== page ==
Although some aspects of the biology of Oligosarcus hepsetus and its congeners in rivers are already known, few studies have dealt with the gonadal development of these species in artificial lentic environments, where reproduction of most Characidae seems less successful than it is in streams and rivers (Bazzoli & Godinho, 1991; Agostinho et al., 1997). Likewise, few studies have used histological techniques to describe at high-accuracy levels the gonadal stages of Oligosarcus species.

The aim of this study was to describe oocyte development and determine gonadal development stages of O. hepsetus in Lajes reservoir; the gonodosomatic index was also used to indicate and/or validate those stages of development. We use only females because: a) they are better indicators of the spawning season than males, which are usually ripe for long periods; b) the amount of new descendents is strongly dependent on the number and quality of oocytes, since the production of spermatozoids is usually high; and c) the oocytes determine the synthesis and maintenance of embryo storages (Chaves, 1991).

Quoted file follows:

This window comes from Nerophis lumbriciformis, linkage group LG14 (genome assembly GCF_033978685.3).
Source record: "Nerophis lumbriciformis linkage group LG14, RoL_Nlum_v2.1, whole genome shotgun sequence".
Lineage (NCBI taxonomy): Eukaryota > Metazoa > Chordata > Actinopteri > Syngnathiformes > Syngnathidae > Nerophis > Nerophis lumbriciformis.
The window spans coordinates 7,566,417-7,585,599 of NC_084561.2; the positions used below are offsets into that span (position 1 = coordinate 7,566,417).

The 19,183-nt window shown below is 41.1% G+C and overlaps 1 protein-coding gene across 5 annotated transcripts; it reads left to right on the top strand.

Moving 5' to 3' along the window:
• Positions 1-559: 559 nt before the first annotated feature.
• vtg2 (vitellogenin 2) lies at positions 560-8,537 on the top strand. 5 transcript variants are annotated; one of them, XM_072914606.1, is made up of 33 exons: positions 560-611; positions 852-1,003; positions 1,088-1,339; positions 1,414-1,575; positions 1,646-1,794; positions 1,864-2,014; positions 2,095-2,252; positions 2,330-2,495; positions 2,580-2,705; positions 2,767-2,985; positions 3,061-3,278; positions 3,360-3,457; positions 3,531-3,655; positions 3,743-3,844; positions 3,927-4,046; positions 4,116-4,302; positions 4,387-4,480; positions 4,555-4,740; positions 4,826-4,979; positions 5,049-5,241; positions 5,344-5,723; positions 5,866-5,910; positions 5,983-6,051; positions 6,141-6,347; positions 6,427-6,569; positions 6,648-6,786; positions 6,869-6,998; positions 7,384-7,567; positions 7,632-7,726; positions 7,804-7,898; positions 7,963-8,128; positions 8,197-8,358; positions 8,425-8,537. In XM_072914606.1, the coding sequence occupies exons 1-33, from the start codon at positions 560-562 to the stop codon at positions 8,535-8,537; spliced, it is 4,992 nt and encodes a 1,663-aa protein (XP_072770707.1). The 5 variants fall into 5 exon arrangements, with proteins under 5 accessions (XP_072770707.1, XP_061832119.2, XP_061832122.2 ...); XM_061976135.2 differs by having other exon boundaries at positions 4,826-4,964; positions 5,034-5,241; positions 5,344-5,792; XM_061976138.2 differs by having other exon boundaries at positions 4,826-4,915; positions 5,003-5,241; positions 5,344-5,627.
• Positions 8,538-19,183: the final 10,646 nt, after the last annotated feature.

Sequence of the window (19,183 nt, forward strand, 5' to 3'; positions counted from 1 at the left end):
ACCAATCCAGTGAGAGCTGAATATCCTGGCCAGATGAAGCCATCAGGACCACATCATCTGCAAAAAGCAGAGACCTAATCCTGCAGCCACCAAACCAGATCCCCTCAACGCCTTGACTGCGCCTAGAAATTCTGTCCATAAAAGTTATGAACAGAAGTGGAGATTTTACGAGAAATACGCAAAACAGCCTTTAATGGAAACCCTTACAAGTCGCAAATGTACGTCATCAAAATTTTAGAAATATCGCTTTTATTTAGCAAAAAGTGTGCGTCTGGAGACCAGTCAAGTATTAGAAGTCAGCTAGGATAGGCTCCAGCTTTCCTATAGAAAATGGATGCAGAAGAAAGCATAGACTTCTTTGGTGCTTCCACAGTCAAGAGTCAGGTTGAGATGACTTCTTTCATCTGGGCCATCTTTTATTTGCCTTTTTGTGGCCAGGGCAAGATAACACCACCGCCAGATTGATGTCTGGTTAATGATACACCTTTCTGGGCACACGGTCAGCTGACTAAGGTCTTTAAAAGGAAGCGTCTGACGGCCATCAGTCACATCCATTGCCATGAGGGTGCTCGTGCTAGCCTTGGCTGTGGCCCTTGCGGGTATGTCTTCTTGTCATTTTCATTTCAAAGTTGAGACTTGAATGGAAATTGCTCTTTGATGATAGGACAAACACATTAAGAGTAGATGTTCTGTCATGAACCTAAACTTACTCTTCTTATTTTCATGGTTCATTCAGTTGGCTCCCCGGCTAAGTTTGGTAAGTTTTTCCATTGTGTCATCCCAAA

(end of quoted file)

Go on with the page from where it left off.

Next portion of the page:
MATERIAL AND METHODS

Study area and sample collection

Lajes reservoir (22º42'-22º50'S; 43º53'-44º05'W), a major impoundment in Rio de Janeiro State, is located on the upper slopes of the Serra do Mar on the southeastern Brazilian coast. The reservoir, located at ca. 415 m above mean sea level, presents a ca. 30 km2 area and is a well preserved oligotrophic lake, surrounded by stretches of Atlantic Forest without large urban-industrial centers (FEEMA, 1988; Barroso, 1989).

Fishes were collected between January 1999 and April 2002 using gill nets (20 x 2 m with 2.5-5.5 mm mesh size). The nets were set up by day's end and collected next morning, after almost 12 h. All fishes were kept in isotherm recipients in the field and preserved on ice at 4ºC, subsequently being transferred to the laboratory for gonad dissection and measurements.

Laboratory procedure and data analysis